Lucretia Martel grew up in Salta, a northeastern province of Argentina, where her films are now often set. As a child, she planned to become a physicist.
“But I started to have doubts about this career path and I enrolled in a series of programs for various careers: zoology, advertising, and art history—all in different provinces of Argentina. I was willing to travel anywhere, but I didn’t know exactly what I would end up studying. Finally, I decided to take a history course in my hometown, and think about what I wanted to do,” Martel said in an interview with BOMB Magazine.
At the end of the year, she went to Buenos Aires, where there was a social communication program designed for students to become journalists and media analysts. While finishing that program, Martel took a course in animation at a separate school.
“Something of the scientific spirit in me remained, and I liked how animation was very technical, precise, and controlled. At this time I started to meet people who were studying film, and I began producing short films. So I decided to take the exam for a state-sponsored film school—the only one at that time. You had to take a huge qualifying course, because over 1,000 people signed up and there were only 30 vacancies. I spent months preparing for that course. I finally got in, but when school was supposed to start, the economic crisis was already so severe that there weren’t any professors or materials. We didn’t have classes. The only real possibility was to study autodidactically, to watch films and analyze them,” Martel explained.
Martel continued her film education through watching films and analyzing them and by working on friends’ short films. “Just when I was starting to think that film was impossible, that it was time for me to get a job, I entered a script contest where the prize was the budget to produce a short film. I won, and was able to produce Rey Muerto (Dead King). Afterward, thanks to that movie, I started to get jobs in television.”
Rey Muerto then became part of an omnibus of other short films called Historias Breves I. The group of filmmakers who made those shorts banded together to ask the contest organizers to premiere them all in a theater. “This was unprecedented in the country,” Martel said. They finally convinced the Instituto de Cine to hold a screening and that screening is often cited as the beginning of the New Argentine Cinema.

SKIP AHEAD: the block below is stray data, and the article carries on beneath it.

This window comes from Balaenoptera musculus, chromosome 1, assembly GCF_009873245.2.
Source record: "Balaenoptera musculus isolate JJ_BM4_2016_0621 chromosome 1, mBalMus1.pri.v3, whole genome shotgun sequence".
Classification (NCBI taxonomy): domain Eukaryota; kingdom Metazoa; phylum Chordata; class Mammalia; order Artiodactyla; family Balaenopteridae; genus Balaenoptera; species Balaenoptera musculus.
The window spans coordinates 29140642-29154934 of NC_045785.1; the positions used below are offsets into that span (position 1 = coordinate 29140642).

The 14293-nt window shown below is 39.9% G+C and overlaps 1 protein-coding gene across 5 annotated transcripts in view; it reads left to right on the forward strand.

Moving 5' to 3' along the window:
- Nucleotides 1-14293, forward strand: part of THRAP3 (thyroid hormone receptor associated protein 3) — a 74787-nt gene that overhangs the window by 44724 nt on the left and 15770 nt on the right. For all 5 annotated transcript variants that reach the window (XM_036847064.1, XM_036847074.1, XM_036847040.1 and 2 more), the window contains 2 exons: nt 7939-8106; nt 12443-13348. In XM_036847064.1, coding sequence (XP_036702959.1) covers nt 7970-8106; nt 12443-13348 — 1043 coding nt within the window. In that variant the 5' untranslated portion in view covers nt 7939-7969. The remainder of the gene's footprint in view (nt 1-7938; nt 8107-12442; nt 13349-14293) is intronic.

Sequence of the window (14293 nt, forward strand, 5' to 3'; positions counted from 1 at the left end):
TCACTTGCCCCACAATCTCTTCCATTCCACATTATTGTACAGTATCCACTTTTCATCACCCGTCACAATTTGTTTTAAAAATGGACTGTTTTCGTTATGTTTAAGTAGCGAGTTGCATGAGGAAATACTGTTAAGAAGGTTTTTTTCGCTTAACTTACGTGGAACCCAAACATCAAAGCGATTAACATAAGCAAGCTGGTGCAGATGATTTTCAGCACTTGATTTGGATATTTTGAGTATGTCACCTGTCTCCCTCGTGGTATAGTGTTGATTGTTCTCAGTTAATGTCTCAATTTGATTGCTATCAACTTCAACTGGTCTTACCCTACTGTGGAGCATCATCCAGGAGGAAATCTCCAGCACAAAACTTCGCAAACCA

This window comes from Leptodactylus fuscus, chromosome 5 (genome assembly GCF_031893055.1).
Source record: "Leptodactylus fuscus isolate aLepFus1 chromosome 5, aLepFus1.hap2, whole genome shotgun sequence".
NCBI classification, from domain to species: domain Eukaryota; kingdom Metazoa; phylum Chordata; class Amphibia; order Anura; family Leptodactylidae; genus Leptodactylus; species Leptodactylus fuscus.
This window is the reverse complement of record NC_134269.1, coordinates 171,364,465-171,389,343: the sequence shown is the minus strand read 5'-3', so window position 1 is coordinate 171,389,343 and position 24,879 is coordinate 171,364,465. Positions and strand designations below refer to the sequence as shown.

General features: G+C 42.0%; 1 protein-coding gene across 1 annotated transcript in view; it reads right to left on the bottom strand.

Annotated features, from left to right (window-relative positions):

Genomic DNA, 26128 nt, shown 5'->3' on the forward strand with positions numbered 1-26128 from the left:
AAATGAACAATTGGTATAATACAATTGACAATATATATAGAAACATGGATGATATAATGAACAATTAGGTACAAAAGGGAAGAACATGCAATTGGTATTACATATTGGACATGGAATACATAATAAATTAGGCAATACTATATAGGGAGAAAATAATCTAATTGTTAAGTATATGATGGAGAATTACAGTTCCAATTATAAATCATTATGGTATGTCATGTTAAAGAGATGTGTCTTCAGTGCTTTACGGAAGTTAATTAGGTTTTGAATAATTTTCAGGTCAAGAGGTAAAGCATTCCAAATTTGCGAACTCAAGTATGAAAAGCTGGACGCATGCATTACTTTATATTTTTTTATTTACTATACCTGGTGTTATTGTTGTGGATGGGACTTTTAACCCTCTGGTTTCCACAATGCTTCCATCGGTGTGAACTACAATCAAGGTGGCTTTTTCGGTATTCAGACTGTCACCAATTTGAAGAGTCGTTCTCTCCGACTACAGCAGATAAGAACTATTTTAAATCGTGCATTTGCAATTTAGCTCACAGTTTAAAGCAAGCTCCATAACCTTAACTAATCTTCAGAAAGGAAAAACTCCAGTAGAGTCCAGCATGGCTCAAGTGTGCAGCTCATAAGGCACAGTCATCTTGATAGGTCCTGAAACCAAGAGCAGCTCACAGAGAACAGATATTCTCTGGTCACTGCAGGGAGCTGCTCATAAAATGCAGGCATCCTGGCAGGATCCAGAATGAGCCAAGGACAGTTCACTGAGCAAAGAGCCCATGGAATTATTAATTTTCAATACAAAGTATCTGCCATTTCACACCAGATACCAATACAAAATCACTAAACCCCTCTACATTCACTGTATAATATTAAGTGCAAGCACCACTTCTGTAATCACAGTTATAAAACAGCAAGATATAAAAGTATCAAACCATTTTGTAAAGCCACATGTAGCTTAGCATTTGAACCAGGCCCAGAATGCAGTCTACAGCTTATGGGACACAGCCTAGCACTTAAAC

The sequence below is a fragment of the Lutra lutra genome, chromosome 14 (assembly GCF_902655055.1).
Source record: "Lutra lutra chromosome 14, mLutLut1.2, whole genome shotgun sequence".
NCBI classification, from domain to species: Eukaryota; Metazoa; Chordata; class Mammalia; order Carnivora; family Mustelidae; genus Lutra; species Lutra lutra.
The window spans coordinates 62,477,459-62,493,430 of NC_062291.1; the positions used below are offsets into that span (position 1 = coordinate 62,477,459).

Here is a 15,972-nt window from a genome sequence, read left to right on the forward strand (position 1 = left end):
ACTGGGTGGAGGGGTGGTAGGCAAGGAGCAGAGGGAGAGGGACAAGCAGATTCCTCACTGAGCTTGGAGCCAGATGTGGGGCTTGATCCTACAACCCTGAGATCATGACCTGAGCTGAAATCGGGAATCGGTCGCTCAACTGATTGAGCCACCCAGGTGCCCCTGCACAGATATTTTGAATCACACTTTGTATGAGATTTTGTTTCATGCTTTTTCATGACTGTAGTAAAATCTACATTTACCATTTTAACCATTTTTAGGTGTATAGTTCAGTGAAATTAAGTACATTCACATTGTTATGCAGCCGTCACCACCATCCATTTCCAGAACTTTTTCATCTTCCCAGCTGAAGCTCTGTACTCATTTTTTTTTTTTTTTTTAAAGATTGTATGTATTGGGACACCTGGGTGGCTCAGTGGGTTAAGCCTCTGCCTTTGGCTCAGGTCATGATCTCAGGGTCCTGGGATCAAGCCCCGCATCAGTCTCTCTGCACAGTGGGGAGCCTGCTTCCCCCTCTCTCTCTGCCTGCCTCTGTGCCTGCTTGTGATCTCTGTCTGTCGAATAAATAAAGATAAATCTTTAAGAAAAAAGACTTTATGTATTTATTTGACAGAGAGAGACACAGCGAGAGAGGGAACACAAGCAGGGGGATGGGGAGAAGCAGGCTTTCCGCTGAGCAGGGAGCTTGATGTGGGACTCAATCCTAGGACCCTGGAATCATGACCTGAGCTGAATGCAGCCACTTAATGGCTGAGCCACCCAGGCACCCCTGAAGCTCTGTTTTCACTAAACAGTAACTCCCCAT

“There were 10,000 viewers and it also inspired people to study filmmaking and to start making shorts. It was a really important phenomenon in spiritual terms. Five years later, there were 7,000 film students. I’m not saying it’s the only cause, but the interest in film in Buenos Aires is incredible.”
In 2001, Martel directed her debut feature film, La Cienaga (The Swamp). A play on the title, it’s about two sprawling families who get bogged down in their lives. The film has a foreboding, uncomfortable undertone, and Martel said that horror films were very popular during her childhood.
“When I was a girl, what I mostly saw on television were Westerns—Rey Muerto is, in a way, a Western—and horror movies. These were the genres that I paid the most attention to. They also formed part of the general “climate” of my area of the country, with its deep affection for horror stories, for stories full of apparitions and fantastical situations.”
Family is a reoccurring theme in Martel’s film, starting with the large family in La Cienaga and continues The Holy Girl, Martel’s 2004 film and in 2008’s The Headless Woman.
Martel says she uses elements of her own family in her films and was influenced by the stories she heard growing up, mostly from her grandmother. “I was raised on stories where fantastical things cohabitated with everyday life. For me this has nothing to do with the “magical realism” often discussed in Latin American literature and culture. I don’t agree with this idea that there exists some sort of layer of magic over reality. Because this assumes that there is a concrete reality and every now and then something magical appears. In contrast, our real experience is based in the intermingling of reality and the fantastical.”
This interest and belief in reality and the fantastical is what makes up the idea behind The Headless Woman. Vero, a middle-aged upper middle class woman in Argentina, experiences a car accident where she runs off the road and hits her head. The head injury causes her to not remember who she is. But because she is well known in the community, she is returned to her family home, and must wade through interactions with family members and other loved ones that she has no context for.
When she finds out that a boy and his dog both died near the spot where she had her accident, she begins to suspect that she had something to do with the deaths and her actions to find out whether her suspicion is true may alter the course of her life or drive her insane.
Last year, Martel worked on a documentary El Aula Vacia, which much like the omnibus shorts film, is a project where multiple directors worked together to tell the story of the dropout crisis in Latin America.
Her next project, Zama is based on the novel by Antonio Di Benedetto and will be released later this year.